Technology has been no stranger to the classroom over the years, and teachers have relied on technology to help them deliver great lessons every day. Starting with the pen and paper, progressing to the desktop computer and now to the mobile tablet, technology is an important part of how we all learn new subjects and skills.
Here, GPS Installations, who are specialists in public address system installations, examine how technology has innovated the classroom experience throughout the years, as well as what technologies teachers have used within their lessons to innovate the role of teaching.
The technology boom in the 20th century
The original projector helped to project images within the classroom to initially provide a visual aid to learning. First introduced in 1925, the Filmstrip Projector could be used depending on the subject being taught, helping students visualize the subject.
To help students learn, the radio and the mimeograph were also used as tools in this endeavor. Introduced in 1940, the mimeograph allowed teachers to copy and distribute educational materials to students, while the radio could be used to transit lessons to other classrooms in other areas.
Also known as an old-fashioned ruler, the slide ruler was most notably popularised in America. Replacing the mimeograph as a more efficient alternative, the photocopier was also used to help speed up and quantify the distribution of educational materials.
Some of the most notable examples of technologies that have developed the way children learn in the classroom are as follows:
- Although it did not become popular within classrooms for another ten years, the calculator was introduced in this decade.
- Used as a device to mark exam papers and other question papers, the Scantron machine has lasted to the present day as a way of speeding up the marking process.
- Personal computers were starting to be introduced and learners could use them to help improve their knowledge of a particular subject.
- While replacing traditional blackboards with interactive whiteboards, desktop computers were also becoming prevalent within most households, helping students to complete homework tasks on office-based packages.
The move into digital
Due to many technological advances occurring within such a short space of time, technology in the 20th century quickly became more enhanced. However, with the rise of smartphones, YouTube, tablets, and laptops – no one has experienced such dramatic technological changes as those living in the 21st century.Considered as the digital revolution, integrating smart technologies into the classroom has changed the way educators teach and how students learn.
This point has been highlighted in research whereby within the classroom, students were placed into two groups — group A and group B. Both groups were asked to research a topic and present their findings to the whole group, however, group A was not allowed mobile technologies whereas group B was. What was discovered is that group B divided into sub-groups, whereas group A stayed together. What this suggests is that technology can help aid integrated organizational structures within learning groups, which leads to more specific and concentrated learning, in comparison to the generalized learning and collaboration witnessed in group A.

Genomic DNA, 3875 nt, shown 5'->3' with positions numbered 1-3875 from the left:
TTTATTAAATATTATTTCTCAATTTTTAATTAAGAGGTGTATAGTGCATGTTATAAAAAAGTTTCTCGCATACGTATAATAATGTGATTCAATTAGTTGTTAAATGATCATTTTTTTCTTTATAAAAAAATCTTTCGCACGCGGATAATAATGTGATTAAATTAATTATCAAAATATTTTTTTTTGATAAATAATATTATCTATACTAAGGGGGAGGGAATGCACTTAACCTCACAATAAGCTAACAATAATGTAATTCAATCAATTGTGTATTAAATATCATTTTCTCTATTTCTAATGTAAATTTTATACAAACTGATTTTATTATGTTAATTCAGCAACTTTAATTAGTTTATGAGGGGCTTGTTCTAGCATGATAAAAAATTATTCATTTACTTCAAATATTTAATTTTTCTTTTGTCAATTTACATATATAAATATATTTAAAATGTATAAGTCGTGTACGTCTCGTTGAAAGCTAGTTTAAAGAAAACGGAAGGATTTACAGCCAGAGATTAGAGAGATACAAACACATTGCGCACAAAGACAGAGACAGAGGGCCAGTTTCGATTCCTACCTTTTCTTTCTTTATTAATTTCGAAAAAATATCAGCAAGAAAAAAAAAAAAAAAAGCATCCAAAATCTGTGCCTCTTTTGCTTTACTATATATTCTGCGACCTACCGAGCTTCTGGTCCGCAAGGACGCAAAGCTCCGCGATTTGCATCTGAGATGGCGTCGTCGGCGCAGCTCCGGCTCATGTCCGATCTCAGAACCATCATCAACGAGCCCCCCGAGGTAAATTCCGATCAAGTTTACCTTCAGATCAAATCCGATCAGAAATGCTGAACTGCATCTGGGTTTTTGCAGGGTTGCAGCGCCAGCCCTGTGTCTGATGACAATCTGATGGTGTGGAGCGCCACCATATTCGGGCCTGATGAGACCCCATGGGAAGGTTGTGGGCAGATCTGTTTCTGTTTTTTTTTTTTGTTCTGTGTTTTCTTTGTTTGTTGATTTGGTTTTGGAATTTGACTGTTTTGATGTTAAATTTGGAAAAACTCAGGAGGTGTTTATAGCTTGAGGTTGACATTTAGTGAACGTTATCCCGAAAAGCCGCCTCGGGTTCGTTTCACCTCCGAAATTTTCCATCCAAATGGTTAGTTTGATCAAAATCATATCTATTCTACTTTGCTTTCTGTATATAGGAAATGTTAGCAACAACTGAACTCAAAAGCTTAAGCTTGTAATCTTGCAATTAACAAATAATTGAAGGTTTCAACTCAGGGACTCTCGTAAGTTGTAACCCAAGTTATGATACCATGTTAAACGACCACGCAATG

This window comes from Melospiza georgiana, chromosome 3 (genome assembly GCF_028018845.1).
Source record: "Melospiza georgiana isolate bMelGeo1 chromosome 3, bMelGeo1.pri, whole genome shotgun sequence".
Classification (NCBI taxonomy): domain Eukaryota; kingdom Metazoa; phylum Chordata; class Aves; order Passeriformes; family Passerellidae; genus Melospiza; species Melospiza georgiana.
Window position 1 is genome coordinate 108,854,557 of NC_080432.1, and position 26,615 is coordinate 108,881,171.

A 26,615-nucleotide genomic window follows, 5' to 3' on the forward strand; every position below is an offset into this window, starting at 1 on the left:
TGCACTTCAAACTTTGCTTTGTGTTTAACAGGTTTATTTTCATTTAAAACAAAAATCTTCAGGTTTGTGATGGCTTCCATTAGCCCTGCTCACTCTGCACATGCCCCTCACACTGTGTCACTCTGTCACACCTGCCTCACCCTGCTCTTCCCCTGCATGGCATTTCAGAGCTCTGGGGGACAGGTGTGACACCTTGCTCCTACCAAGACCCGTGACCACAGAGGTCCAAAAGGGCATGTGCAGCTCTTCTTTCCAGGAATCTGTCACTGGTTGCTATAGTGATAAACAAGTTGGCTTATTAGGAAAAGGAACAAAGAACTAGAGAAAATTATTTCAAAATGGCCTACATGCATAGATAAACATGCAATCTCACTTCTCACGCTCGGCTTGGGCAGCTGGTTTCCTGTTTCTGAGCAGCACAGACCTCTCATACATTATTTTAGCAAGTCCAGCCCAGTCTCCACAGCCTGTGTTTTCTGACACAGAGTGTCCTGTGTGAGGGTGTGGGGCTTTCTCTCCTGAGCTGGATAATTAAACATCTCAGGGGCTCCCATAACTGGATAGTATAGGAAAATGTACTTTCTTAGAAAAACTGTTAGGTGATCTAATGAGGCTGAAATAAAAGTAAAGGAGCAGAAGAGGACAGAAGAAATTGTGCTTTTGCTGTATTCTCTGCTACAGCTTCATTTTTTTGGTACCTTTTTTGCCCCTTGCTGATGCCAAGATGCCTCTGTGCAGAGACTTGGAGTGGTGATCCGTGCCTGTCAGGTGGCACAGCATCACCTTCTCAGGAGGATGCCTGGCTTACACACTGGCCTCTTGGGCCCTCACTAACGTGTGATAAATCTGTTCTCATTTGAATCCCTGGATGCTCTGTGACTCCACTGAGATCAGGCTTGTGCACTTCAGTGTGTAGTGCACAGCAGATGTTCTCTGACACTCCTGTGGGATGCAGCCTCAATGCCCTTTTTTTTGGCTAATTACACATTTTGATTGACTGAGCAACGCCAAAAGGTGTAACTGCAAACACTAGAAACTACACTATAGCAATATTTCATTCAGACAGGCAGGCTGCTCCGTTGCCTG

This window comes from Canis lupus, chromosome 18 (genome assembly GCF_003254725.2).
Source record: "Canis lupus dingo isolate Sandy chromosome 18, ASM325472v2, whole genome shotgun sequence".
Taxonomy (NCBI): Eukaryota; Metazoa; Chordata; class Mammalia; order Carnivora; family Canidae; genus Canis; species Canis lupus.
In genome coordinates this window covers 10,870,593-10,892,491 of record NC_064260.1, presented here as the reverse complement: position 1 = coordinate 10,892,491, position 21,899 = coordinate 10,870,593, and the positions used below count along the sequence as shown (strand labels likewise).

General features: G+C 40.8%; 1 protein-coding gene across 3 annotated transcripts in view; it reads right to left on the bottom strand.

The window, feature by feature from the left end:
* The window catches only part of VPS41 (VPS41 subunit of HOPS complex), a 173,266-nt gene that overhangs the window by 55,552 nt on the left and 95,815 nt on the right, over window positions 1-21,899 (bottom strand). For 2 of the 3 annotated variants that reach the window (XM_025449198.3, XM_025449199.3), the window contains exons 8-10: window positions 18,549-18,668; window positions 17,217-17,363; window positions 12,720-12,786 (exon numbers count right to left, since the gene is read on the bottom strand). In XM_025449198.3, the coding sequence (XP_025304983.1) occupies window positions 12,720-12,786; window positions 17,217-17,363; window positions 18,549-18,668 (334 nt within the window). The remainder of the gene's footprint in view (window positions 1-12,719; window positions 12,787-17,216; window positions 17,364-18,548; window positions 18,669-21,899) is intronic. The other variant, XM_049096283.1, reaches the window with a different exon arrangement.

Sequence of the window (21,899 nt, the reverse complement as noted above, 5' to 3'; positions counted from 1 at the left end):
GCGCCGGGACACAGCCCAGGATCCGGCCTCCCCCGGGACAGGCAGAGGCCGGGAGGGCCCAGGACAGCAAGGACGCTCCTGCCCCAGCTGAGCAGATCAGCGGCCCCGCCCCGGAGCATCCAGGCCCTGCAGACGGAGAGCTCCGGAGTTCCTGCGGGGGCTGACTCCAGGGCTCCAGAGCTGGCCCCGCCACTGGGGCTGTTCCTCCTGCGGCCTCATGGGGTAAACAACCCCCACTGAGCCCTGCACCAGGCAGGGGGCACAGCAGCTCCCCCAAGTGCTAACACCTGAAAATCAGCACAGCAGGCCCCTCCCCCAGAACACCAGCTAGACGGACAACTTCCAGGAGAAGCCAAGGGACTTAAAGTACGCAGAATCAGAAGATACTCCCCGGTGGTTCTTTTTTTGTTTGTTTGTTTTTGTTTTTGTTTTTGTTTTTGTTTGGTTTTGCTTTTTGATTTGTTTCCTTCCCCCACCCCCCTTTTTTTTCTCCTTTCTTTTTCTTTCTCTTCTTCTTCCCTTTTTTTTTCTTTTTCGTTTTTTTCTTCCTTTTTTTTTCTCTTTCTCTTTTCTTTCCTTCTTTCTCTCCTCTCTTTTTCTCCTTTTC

Regarding technology, further research has suggested that responses from teachers have been positive overall.In the US, 86% claimed that technology was an essential part of a student’s education. Furthermore, 92% felt that they could have more technology within their classroom to help the quality of their educational delivery improve.
In the belief that smart technologies have improved the overall quality of the lesson, many students and teachers feel as though technology can help to make a cost saving as a result of smart technology. Electronic copies of eBooks and other digital-based learning materials are 33 – 35% cheaper than their physical alternatives. Increasing their chances of passing an exam, tablets and other interactive digital devices have improved literacy and numeracy skills.
Although many believe that technology has improved their lessons drastically though, there are others who feel that within the industry digital technologies serve as a distraction.This is because children can be distracted by social media apps and other interactive games when they should be learning. In a study conducted by A Common Sense Media, it was reported that 71% of teaching staff felt that a student’s attention span had been compromised by smart devices such as mobiles and tablets. What this suggests is that as digital technologies have been adopted into our classrooms, we still haven’t found the correct balance between utilizing digital technologies as a source for quality education, and making sure that they aren’t being used to the extent where they become a distraction.
Above all else, ensuring that quality teaching remains a paramount concern is vital.This is why the digital revolution has benefited the classroom – even though its impact has been received both positively and negatively.If education institutions can get the balance right between interaction and distraction, there is no reason why digital technologies can’t transform the learning capabilities of young people.